Sunday, January 17, 2016
Rewriting the past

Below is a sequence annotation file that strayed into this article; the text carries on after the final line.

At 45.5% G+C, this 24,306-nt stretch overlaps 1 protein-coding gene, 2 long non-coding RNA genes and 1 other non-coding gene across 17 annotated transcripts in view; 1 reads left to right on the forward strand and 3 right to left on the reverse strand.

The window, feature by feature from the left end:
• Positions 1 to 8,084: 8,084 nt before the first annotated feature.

We can't relive the past but as a writer I can rewrite the past, or at least what I previously wrote. Going through my archives I found a really good piece, originally titled, Connecting the Colors. When I read it my first thought was to submit it to our local newspaper. Then my intuition overruled and I decided to use my very own space instead. Here I have nobody telling me what I can and cannot share, although I have had people try. That was before I realized it is my space and I will write whatever I choose. I don't intentionally set out to offend others, but occasionally that happens because no two people have the same memory of a shared event or experience. There are people who are so prejudiced that they refer to others by their skin color rather than by their name. What makes that even more interesting is that some of those people claim to be religious. I wonder if they think our Creator has a back room where he/she produces souls who are not white, just to annoy those who are? There is a whole lot of prejudice going on in the world today and it needs to stop. In my opinion we all came from the same place and therefore are one, no matter what color our skin is. I remember moving to Laguna, New Mexico in 1976 and the thoughts I had at the time about Native Americans. I believed they were a lazy bunch of people. It didn't take me long to realize that my opinion was a bit flawed. At the time I was married to a man who was 1/4 Laguna and never gave it much thought. Even when our daughter was born or when my son married a full Native American it really didn't matter. The next step in my education was when one of my twin grand-daughters married an African American, producing my first great grandchild. It would probably take more than two hands to count his nationalities. I grew up in the state of Washington at a time when skin color was never noticed. It was not until I moved to California that I became aware of a difference. It was due to illegal immigrants from Mexico. I worked as a supervisor for a garment manufacturing company owned by an arrogant man from India. It was referred to as a sweat shop, although it was not quite that bad. The experience caused me to feel that it was not right that the employees were illegally taking American jobs. A more recent experience while walking at the Riverwalk one morning got my attention. It caused me to question just how accepting of other races I have become since moving here. The park attracts people who have a problem with alcohol and sometimes sleep there during the night. It is fair to say they are usually Native Americans. As I walked I spotted a group of these obviously drunk men sitting on a bench on my path. I became alert. I also noticed a man and woman sitting on another bench with a group of ducks and geese surrounding them. I at first thought they were part of the drunken group simply because they were Native American. Lesson coming up! As I approached the couple I noticed the McDonald bags on their laps and that the ducks and geese were loudly begging for a handout. I started laughing because their honking and quacking was so loud. When I realized I had been wrong in my assessment of the couple I stopped to chat with them. They said they were originally from Gallup, NM but found Grants, NM much more peaceful. We were observing the ducks when I commented that many of the younger ones displayed some pretty strange colors. Some of the adult ducks are white and some are Mallards. We decided there must have been some odd bedfellows in our little park. Apparently ducks don't care what color their friends are.